Organizations must learn to adapt to a rapidly changing business environment characterized by uncertainty and turmoil. Globalization and accessibility to goods and services are two environmental factors that may serve as the locus of such disturbances. The key to effective leadership in organizational adaptability is to create an innovative culture in the face of environmental uncertainty (Schmitt et.al., 2010).
The innovative culture comprises exploitation of existing competencies and exploration of novel innovations (Abidin et al., 2011). Exploitative and explorative innovations, also referred to as ambidextrous innovations, work in the balance between these two competencies, bringing competitive advantage and sustainable profitability (Schmitt et.al., 2010).
The relationship between leadership style and the likelihood of innovative success has been studied broadly. For example, in a study of public organizations in the United States, Damanpour and Schneider (2006) found that the adoption of innovation, organizational characteristics, and top managers’ attitudes toward innovation evidenced a stronger influence than the environment or demographic characteristics of high-level leaders. Regarding alignment between leadership style and innovation remains unclear (Rosing et al., 2011). The effectiveness of leadership according to Bledow et al. (2011) is subject to the degree of functionality of a leaders’ behavior “in stimulating and balancing the activities underlying innovation” (p.4). McGregor (1960) once claimed that organizations led by Theory Y leaders were innovative and creative; however, failure to innovate in most organizations led by theory Y leaders appeared both inevitable and “puzzling” (Senge, 1998, p.17).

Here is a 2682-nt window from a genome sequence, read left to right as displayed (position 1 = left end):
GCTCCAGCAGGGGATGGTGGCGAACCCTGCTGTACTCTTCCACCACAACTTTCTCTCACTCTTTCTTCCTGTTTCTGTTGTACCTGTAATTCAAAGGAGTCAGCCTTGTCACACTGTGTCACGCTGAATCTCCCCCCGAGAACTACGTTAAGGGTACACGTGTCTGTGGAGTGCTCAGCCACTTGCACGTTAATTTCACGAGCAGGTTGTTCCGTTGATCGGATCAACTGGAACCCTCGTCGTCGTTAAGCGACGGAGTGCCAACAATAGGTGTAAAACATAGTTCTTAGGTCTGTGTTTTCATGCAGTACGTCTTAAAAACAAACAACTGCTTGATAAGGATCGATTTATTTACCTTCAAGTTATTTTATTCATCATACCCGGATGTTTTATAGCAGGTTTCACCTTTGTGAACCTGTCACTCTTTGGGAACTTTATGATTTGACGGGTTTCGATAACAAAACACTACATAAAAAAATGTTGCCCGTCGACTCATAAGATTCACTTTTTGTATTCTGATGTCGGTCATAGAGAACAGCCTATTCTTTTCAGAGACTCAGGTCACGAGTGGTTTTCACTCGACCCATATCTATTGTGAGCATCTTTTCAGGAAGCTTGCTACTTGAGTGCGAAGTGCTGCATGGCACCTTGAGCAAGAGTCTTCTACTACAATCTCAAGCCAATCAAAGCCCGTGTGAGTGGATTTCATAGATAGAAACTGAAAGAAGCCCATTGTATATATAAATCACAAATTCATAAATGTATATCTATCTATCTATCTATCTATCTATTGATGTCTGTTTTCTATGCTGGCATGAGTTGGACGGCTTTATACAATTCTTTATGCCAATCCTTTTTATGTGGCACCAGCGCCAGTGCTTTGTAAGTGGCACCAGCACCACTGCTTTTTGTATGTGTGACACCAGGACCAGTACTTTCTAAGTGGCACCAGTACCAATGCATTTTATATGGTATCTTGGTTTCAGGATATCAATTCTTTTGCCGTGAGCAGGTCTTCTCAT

It is asserted that the effectiveness of leadership cannot be predicted in an isolated environment (Thomas and Bendoly, 2009). While studying the relationship between leadership styles and ambidextrous innovations it would be beneficial to consider the uncertainty of the environment as the moderator. With similar point of view, Abidin et al. (2011) underline the firms' need to pursue ambidextrous innovations regarding their environments. If the environment is dynamic, it's better to introduce exploratory innovations. Otherwise, exploitative innovations seem to be appropriate, particularly in less competitive environments.
Perceived Environmental Uncertainty
Environmental uncertainty is characterized by unpredictable and rapid change, and believed to have an impact on individuals and firms operating within their sectors (Ensley et al., 2006). Waldman et al. (2001) argue that perceived environmental uncertainty, as a strong moderator variable, affects the relationship between charismatic leadership and organizational performance in a positive way. Ensley et al. (2006) used environmental dynamism as a moderator variable as well, but they found that, in contrast to Waldman et al. (2001) the effectiveness...